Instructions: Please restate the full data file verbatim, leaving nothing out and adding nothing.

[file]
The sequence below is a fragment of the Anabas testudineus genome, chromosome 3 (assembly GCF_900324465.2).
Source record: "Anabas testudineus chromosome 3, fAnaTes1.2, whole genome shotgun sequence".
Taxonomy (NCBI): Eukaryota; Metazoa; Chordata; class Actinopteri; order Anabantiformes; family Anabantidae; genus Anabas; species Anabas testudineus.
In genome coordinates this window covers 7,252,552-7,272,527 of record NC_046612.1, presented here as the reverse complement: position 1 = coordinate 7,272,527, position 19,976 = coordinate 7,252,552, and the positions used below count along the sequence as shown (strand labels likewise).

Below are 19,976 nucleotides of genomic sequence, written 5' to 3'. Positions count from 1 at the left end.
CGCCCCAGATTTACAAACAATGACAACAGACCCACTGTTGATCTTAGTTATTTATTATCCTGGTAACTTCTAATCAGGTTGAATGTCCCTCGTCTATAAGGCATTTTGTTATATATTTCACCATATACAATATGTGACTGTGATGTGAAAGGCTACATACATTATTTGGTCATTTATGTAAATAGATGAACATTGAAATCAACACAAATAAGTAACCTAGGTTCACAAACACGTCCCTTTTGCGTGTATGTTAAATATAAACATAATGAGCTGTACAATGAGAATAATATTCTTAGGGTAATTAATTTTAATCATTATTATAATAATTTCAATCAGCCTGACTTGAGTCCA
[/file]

The sequence below is a fragment of the Anabas testudineus genome, chromosome 3 (assembly GCF_900324465.2).
Source record: "Anabas testudineus chromosome 3, fAnaTes1.2, whole genome shotgun sequence".
Taxonomy (NCBI): Eukaryota; Metazoa; Chordata; class Actinopteri; order Anabantiformes; family Anabantidae; genus Anabas; species Anabas testudineus.
In genome coordinates this window covers 7,252,552-7,272,527 of record NC_046612.1, presented here as the reverse complement: position 1 = coordinate 7,272,527, position 19,976 = coordinate 7,252,552, and the positions used below count along the sequence as shown (strand labels likewise).

Below are 19,976 nucleotides of genomic sequence, written 5' to 3'. Positions count from 1 at the left end.
CGCCCCAGATTTACAAACAATGACAACAGACCCACTGTTGATCTTAGTTATTTATTATCCTGGTAACTTCTAATCAGGTTGAATGTCCCTCGTCTATAAGGCATTTTGTTATATATTTCACCATATACAATATGTGACTGTGATGTGAAAGGCTACATACATTATTTGGTCATTTATGTAAATAGATGAACATTGAAATCAACACAAATAAGTAACCTAGGTTCACAAACACGTCCCTTTTGCGTGTATGTTAAATATAAACATAATGAGCTGTACAATGAGAATAATATTCTTAGGGTAATTAATTTTAATCATTATTATAATAATTTCAATCAGCCTGACTTGAGTCCA